A blended approach with GDPR in mind: ICO’s Privacy Policy Code of Practice and Checklist

Diego Gonzalez-Crespo

What is the new code and what does it recommend?

The Information Commissioner’s Office (ICO) on 7 October 2016 has published a new code of practice on privacy notices, following its consultation back in February of this year. It provides guidance to organisations on how to make privacy notices more engaging and effective for individuals while emphasising the importance of greater choice and control over what is done with their data. The ICO has also published a useful checklist of the information that needs to be included in the privacy policy. You can check the ICO’s privacy notice checklist here.

The code rightly states that current privacy notices tend to be “too long, overly legalistic, uninformative and unhelpful” and recommends a blended approach. It encourages the use of different techniques, such as a just-in-time message informing the data subject why their email is needed or a short video explaining how the organisation will use the personal data it collects. The code also explores how best to provide privacy notices on small screens such as smartphones, tablets and other smart devices.

The code proposes a layered pictographic model with a set of icons that need to be included in the privacy policy. The concept of a layered approach is not a new one to the ICO who has recommended this in the past. A “layered notice” usually consists of a short notice containing the key information, such as the identity of the organisation and the way in which the personal information will be used. The short notice may contain links that expand each section to its full version, or a single link to a second, longer notice. This notice provides more detailed information. It can, in turn, contain links to further material that explains specific issues, such as the circumstances in which information may be disclosed to the enforcement authorities.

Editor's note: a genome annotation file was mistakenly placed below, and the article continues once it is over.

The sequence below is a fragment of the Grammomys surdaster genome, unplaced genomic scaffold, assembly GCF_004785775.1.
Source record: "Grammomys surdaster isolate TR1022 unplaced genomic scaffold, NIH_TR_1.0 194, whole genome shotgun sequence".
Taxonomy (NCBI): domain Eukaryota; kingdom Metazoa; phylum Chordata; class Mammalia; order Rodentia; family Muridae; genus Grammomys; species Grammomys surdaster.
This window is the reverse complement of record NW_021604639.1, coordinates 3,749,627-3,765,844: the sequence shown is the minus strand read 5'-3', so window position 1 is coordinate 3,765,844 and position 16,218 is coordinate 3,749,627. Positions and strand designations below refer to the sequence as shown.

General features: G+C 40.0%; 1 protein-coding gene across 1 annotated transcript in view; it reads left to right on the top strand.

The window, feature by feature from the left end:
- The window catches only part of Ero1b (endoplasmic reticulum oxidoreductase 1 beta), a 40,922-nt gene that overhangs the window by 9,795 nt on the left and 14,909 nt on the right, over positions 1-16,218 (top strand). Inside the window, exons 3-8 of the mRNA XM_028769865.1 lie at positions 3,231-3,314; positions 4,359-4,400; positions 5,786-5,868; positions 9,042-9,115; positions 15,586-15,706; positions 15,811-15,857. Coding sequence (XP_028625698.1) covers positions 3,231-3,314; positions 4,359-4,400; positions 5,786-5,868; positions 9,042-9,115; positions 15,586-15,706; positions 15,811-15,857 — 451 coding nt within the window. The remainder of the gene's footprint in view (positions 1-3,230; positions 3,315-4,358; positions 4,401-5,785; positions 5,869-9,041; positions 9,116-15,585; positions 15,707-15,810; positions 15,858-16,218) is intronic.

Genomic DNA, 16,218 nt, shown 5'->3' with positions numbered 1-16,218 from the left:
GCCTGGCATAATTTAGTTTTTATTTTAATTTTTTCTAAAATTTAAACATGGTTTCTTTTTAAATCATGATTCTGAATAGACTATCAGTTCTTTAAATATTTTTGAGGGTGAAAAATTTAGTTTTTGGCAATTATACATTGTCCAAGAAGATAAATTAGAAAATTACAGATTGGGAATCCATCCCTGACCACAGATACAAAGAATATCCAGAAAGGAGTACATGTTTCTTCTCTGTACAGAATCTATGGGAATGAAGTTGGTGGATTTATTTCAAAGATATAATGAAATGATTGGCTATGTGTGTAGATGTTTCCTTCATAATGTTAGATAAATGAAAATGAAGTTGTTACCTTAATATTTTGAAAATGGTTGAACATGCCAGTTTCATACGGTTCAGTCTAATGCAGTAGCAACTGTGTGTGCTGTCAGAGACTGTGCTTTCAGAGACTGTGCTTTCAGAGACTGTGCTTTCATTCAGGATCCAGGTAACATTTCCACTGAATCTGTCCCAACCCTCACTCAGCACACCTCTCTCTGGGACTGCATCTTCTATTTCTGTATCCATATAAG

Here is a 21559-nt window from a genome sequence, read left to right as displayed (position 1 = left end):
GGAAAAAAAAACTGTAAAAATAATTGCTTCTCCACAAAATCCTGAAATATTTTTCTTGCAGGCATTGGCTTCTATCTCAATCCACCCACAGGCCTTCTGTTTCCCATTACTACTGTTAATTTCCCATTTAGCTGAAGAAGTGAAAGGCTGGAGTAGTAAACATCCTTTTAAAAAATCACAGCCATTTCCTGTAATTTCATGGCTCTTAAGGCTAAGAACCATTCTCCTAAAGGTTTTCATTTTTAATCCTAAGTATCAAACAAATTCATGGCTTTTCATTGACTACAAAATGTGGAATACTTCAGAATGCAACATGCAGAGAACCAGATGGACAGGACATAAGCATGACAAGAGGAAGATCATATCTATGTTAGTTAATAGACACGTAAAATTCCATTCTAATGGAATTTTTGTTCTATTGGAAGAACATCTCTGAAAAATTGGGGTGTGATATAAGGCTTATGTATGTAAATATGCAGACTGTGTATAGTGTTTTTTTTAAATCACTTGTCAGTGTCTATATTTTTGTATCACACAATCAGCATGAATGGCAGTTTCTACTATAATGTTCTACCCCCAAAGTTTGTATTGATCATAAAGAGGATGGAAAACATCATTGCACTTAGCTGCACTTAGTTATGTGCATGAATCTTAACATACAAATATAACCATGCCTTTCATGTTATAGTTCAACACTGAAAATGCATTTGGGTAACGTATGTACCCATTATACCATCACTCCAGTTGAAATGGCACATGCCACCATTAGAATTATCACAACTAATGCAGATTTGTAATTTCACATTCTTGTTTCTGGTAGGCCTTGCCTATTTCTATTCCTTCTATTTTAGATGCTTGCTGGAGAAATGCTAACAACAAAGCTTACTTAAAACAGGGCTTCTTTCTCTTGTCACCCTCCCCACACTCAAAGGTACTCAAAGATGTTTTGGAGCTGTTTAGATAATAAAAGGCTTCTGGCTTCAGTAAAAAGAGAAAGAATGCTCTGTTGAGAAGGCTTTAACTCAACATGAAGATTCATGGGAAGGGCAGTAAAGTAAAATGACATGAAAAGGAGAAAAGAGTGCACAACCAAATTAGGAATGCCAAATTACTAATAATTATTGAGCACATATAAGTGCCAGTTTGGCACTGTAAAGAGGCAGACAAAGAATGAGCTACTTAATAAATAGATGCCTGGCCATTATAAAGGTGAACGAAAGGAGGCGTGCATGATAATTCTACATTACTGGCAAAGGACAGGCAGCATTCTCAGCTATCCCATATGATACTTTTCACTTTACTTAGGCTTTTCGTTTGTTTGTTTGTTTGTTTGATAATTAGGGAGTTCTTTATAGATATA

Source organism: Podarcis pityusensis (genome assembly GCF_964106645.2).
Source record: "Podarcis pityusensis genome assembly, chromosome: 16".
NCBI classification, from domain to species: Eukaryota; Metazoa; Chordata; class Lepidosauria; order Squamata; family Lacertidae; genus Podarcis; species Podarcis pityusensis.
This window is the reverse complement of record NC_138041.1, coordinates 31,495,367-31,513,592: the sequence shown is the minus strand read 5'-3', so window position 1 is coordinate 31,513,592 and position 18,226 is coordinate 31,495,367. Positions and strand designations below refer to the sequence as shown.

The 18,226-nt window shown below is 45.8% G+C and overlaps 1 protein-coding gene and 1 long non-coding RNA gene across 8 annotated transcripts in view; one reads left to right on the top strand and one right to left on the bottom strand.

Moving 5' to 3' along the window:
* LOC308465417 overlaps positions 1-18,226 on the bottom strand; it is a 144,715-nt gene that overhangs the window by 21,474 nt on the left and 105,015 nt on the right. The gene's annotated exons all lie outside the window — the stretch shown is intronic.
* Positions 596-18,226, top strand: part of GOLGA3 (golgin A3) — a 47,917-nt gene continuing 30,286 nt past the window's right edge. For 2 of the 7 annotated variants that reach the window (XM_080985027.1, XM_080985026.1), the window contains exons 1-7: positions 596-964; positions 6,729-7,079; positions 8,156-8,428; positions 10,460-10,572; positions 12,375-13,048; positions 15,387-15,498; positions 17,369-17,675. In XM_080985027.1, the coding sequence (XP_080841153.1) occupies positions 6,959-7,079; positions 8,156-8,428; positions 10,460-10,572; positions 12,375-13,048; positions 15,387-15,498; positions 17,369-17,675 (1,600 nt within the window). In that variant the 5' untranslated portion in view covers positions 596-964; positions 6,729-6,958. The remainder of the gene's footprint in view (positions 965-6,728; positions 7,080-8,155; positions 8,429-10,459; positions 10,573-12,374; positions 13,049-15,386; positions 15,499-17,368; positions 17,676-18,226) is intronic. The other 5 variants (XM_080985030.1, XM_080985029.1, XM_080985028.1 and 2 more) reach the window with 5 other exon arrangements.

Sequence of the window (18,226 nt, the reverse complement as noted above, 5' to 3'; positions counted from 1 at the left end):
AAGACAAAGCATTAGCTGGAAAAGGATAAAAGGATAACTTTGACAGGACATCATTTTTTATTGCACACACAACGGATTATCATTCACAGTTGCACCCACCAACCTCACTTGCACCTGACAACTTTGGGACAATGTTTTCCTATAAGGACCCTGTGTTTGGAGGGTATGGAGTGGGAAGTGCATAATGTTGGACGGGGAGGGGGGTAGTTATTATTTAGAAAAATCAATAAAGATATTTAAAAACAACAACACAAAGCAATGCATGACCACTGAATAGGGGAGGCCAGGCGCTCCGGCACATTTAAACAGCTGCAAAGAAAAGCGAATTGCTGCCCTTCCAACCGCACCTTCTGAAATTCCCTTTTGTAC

The Code also recommends “Just-in-time notices” as a tool that an organisation can use to provide relevant and focused privacy information. Just-in-time notices work by appearing on the individual’s screen at the point where they input personal data, providing a brief message explaining how the information they are about to provide will be used. The ICO checklist suggests companies should test and review their privacy policy with users before rolling it out, and afterwards keep the policy in constant review, taking account of complaints and produce updates as necessary.

Does it mention consent requirements?

In an area of concern for many organisations, the code briefly looks at consent in relation to third party marketing and proposes best practice standard wording to use when seeking consent for marketing but not otherwise. Last year, the ICO fined an online pharmacy for failing to provide clear and prominent information to individuals informing them how their data would be used and who it should be shared with. You can check the decision here. However, there is not a great deal of information about best practice trends in consent mechanisms and innovations which is a shame.

What about GDPR?

The ICO states that it has developed this code with the European Union General Data Protection Regulation (the “GDPR”) in mind whilst at the same time not offering definitive guidance on how to ensure future proof compliance with GDPR. The recommendations around icons will be useful for example but GDPR also references the development of standard clauses and standard icons and so many data controllers will still want to hold off updating their privacy policies for GDPR until we have more information about what these will be. That may not happen until well into next year.

Status of the code

The code and checklist have been issued by the ICO under section 51 of the Data Protection Act 1998 (the “DPA”). This requirement is for the promotion of best practices, including compliance with the DPA’s requirements, while empowering it, after consultation, to prepare codes of practice giving guidance on good practice. The ICO cannot take action over a failure to adopt good practice or to act on the recommendations set out in this code. However, it can pursue enforcement action where an organisation breaches the requirements of data protection legislation. Furthermore, when considering whether or not the DPA has been breached, the ICO can have due regard to the advice provided in the code and checklist. Finally, the code and checklist should be read in conjunction with other ICO guidance and codes of practice.

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